No one likes to hear that their favorite vacation spot is one of the more popular sites for shark attacks so it’s hard to share this next bit of news. Not considering hot spots around the globe like Australia, South Africa, and Brazil, the epicenters for shark attacks according to the ISAF are California and parts of Florida and South Carolina.
Before throwing in your beach towel and heading to your room, remember a higher number of shark attacks doesn’t mean a high level of threats around the clock. If that were the case, no one would venture into the water. Put another way, you have a far greater chance of getting into a serious automobile accident or plane crash on your way to your favorite resort than you do of being bitten by a shark.
So what is a swimmer to do? First, throw aside the notion that sharks are amassing in huge numbers offshore waiting to devour you. That’s just not happening. Second, accept the fact that the ocean is the home of sharks, whales, tuna, jellyfish and a host of other creatures, scary or not. Finally, follow a few basic guidelines experts from around the globe pretty much agree with.
… Don’t swim near fishing piers. Fishermen and women are throwing all kinds of juicy things into the water to attract some big fish. While these tidbits might not appear on your breakfast table, they may be just the tempting morsel sharks are looking for. For the same reason, it’s a good idea to give fishermen on a beach a wide berth. Sharks get hungry like humans and may accidentally bump into you while going after that sea bass.
… Be alert to schools of fish swimming nearby. Gulls circling in large numbers over the water are often a telltale sign of a school of fish. Sharks with their sense of smell have even less trouble tracking these guys.
… Don’t swim alone. You are more or less painting a bulls eye on your body if you do. This is one instance where it really is better to follow the crowd. If a shark attack is going to happen, you don’t want to be the lone swimmer. Like wolves and other predators, sharks like to single out their victim for easy assessment and attack. Besides when you’re swimming with a crowd, a shark is less likely to confuse your thrashing for a fish or wounded dolphin or turtle.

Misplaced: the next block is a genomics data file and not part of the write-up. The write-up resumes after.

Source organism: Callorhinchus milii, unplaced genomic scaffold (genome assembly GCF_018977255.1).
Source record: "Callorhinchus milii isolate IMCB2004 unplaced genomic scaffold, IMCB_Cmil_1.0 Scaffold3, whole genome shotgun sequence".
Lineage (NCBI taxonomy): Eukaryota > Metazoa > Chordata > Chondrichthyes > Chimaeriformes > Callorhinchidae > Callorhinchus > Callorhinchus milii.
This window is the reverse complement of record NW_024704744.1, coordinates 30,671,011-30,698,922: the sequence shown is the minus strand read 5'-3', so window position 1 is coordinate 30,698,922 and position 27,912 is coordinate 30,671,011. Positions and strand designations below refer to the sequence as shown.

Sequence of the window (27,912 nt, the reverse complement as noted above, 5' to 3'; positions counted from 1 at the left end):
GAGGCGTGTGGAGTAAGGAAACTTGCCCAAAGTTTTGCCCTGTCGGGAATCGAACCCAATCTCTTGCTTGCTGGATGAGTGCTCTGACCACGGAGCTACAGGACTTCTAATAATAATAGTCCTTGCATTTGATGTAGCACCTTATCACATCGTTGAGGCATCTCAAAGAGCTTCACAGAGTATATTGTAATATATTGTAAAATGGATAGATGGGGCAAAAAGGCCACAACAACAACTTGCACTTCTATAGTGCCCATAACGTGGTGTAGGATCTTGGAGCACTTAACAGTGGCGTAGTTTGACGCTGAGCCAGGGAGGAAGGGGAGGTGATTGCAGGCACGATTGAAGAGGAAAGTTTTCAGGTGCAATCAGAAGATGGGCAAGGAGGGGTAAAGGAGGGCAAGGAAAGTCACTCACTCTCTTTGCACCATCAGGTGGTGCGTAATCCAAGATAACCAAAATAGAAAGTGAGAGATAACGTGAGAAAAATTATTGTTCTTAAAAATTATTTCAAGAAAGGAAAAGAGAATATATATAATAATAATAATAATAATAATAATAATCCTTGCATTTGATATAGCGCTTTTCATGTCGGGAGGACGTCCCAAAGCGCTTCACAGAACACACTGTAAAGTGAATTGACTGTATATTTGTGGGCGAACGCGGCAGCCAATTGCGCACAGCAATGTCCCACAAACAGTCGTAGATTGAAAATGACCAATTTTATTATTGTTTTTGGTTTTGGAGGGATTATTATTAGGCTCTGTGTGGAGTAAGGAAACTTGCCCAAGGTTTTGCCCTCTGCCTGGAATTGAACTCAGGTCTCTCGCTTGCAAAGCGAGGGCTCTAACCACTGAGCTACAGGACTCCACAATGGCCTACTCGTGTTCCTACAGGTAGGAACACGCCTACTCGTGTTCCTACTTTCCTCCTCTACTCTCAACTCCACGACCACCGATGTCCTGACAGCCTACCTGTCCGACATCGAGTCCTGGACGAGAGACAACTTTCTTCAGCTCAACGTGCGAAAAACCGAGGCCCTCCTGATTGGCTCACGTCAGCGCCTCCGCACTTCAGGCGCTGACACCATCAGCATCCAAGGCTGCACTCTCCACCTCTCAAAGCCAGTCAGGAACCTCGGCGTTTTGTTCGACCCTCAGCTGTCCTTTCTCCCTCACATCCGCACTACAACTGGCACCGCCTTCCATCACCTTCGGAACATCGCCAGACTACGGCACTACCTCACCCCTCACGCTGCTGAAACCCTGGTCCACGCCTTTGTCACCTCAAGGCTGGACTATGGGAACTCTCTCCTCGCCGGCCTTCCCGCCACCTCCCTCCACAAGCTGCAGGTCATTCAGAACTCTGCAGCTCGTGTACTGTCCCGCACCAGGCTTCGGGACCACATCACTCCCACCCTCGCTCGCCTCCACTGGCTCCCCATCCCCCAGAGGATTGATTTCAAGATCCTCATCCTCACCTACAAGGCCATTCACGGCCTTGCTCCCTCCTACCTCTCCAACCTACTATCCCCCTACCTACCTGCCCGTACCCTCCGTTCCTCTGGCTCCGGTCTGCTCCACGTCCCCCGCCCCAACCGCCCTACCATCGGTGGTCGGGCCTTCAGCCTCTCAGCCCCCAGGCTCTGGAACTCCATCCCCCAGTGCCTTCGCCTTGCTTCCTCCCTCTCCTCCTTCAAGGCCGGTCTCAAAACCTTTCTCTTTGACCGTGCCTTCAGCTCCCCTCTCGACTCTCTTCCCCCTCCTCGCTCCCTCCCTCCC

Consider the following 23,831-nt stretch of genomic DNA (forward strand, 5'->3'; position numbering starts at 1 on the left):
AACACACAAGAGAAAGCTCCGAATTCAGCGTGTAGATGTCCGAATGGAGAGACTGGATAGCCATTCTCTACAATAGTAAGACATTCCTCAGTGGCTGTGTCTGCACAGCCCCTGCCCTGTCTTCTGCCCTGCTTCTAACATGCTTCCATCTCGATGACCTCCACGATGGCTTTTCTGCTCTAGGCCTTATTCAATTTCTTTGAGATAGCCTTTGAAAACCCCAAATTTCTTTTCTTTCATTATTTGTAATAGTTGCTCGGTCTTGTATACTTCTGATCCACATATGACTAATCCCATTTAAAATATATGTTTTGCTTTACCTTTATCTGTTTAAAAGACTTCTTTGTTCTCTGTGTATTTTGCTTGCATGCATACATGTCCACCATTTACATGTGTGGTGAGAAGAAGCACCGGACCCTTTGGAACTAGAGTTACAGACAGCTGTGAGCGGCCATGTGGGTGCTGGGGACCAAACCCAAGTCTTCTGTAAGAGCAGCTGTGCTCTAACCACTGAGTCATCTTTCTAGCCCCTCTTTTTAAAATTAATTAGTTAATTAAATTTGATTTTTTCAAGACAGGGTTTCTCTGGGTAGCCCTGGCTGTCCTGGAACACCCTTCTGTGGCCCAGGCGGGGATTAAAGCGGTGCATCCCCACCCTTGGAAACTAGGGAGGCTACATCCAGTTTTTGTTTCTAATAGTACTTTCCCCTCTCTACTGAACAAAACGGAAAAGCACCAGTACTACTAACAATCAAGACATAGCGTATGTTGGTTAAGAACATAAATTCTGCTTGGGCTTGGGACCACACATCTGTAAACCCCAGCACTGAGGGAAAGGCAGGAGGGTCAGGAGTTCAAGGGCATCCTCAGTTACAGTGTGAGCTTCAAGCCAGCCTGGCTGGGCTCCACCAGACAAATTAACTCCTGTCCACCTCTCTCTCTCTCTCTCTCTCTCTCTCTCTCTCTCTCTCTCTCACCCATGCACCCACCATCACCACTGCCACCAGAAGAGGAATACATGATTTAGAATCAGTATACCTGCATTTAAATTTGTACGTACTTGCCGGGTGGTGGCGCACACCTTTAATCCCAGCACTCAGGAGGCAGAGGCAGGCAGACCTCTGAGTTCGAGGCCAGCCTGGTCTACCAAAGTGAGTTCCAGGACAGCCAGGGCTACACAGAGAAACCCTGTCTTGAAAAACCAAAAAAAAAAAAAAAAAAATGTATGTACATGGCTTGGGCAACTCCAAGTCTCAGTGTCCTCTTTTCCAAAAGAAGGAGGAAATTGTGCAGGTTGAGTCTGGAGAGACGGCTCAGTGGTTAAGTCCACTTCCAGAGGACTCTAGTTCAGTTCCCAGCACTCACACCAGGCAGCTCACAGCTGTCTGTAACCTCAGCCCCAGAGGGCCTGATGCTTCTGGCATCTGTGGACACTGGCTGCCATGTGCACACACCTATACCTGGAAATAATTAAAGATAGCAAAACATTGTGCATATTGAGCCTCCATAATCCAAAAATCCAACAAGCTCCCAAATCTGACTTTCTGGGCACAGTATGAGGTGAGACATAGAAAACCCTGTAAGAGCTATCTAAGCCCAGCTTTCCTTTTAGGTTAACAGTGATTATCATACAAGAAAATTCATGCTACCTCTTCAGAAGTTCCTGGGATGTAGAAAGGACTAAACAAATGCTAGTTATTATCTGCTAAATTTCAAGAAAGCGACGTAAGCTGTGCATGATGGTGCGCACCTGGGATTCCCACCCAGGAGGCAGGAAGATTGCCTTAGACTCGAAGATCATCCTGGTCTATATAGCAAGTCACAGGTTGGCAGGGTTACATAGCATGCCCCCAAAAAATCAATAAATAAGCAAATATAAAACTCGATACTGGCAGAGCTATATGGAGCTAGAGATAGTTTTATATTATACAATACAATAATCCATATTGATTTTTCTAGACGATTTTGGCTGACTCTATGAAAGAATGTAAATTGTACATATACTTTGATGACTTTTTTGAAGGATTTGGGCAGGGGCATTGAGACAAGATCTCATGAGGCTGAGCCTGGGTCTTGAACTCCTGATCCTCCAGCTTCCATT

… Your jewelry may make you look hot to your husband or boyfriend; maybe both, but to a shark you’ve just made yourself an object of curiosity that prompts a closer look. Scientists theorize the shiny reflection reminds the shark of glistening fish scales.
It’s hard to realize we are celebrating two hundred and thirty-nine years of our nation’s Independence. Call it independence, liberty, or freedom, it’s something that rings true for people across the globe whether they live in the United States, a Caribbean island, France, India, or Greece. There breathes not a human whose heart does not beat faster at the thought of freedom.
But freedom shouldn’t just be a political peg we hang our patriotism on. It’s the feeling that sweeps us away when we think of the sea or step on a ship about to carry us far beyond the sight of land. Freedom is the passion that stirred the first mariner to contemplate a place beyond the sight of land. It was that same sense of restlessness Melville confessed to when he admitted to the urge of running down the street knocking hats from the heads of civilized people on a cold November day.
Pirates have been no different. Those who plied their trade in the Caribbean during the Golden Age of Piracy nurtured that very feeling. We may think of pirates as disgruntled, rum swilling outlaws who suffered miserably under their leader, but the fact is most pirates actually enjoyed freedom. They signed Articles much like the colonists signed the Declaration of Independence. Rules, regulations, and responsibilities were clearly spelled out.
Their counterparts on a British ship had no such document. Sailors often found themselves aboard a British ship for months if not years either through force or trickery. Press gangs operating near the docks were more than eager to rob honest sailors of their freedom, and once aboard there was nothing they could do about it.
Discipline was strict, life was harsh, and whippings were common. In contrast, life on a pirate ship had the earmarks of a true democracy. Pirate captains could be voted in and out of office. Beatings and whippings could not be readily handed out at the whim of a temperamental captain.
Though life under the jolly roger was easier, it didn’t mean any and all bad-boy behavior was tolerated. Thieves were duly punished. The penalty for killing a shipmate was being tied with the corpse in their hammock and thrown overboard.
As we celebrate our own freedom, it’s good to remember the mystery of the sea has symbolized freedom for many a man and woman. What child has not stood on the shore and dreamed of far away places where he could travel. Children grow into adults and the yearning only grows deeper.
Rare is the child that asks for a toy canoe for Christmas. But sailboats abound under the tree on Christmas Day, beckoning the wonderer to untold visions of freedom and adventure. Continue reading →